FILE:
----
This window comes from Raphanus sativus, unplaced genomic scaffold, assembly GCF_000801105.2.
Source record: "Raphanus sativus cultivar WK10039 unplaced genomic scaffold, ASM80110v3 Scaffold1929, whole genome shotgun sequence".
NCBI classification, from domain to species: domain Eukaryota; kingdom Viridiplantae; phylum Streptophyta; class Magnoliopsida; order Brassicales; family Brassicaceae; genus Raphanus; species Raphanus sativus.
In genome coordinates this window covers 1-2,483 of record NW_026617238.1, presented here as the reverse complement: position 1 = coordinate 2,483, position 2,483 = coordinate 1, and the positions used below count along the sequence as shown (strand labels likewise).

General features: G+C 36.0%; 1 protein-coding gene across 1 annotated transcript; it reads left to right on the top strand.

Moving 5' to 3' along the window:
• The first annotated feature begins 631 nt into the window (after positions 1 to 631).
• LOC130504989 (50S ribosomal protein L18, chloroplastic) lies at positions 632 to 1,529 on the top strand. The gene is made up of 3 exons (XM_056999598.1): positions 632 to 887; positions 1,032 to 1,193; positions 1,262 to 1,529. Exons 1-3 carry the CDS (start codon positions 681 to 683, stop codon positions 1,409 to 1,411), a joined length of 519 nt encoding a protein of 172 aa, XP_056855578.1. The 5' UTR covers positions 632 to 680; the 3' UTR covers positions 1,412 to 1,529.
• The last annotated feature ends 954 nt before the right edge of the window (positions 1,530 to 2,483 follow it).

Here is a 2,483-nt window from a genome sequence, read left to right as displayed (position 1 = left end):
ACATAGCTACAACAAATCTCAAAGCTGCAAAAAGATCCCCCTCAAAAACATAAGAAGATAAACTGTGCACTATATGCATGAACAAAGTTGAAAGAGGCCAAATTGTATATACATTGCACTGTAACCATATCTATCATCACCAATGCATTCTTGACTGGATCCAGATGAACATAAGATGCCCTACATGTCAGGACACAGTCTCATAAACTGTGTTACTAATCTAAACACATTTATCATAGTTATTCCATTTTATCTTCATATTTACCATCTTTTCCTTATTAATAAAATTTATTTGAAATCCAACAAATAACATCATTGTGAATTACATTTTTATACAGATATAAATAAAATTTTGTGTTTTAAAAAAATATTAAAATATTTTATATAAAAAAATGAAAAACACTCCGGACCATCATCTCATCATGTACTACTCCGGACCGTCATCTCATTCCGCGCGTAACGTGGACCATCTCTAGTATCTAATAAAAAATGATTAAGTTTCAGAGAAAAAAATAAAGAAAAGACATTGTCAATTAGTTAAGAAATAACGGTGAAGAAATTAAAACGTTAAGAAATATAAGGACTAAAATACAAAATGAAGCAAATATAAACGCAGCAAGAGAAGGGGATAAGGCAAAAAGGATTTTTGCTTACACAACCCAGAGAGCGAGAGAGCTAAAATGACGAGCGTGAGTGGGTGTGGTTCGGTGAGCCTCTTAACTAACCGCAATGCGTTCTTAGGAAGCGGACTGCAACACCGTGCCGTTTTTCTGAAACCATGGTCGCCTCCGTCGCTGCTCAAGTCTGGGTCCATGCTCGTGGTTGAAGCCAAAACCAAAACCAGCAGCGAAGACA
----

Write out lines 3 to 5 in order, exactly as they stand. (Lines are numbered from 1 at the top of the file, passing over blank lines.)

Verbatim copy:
NCBI classification, from domain to species: domain Eukaryota; kingdom Viridiplantae; phylum Streptophyta; class Magnoliopsida; order Brassicales; family Brassicaceae; genus Raphanus; species Raphanus sativus.
In genome coordinates this window covers 1-2,483 of record NW_026617238.1, presented here as the reverse complement: position 1 = coordinate 2,483, position 2,483 = coordinate 1, and the positions used below count along the sequence as shown (strand labels likewise).

General features: G+C 36.0%; 1 protein-coding gene across 1 annotated transcript; it reads left to right on the top strand.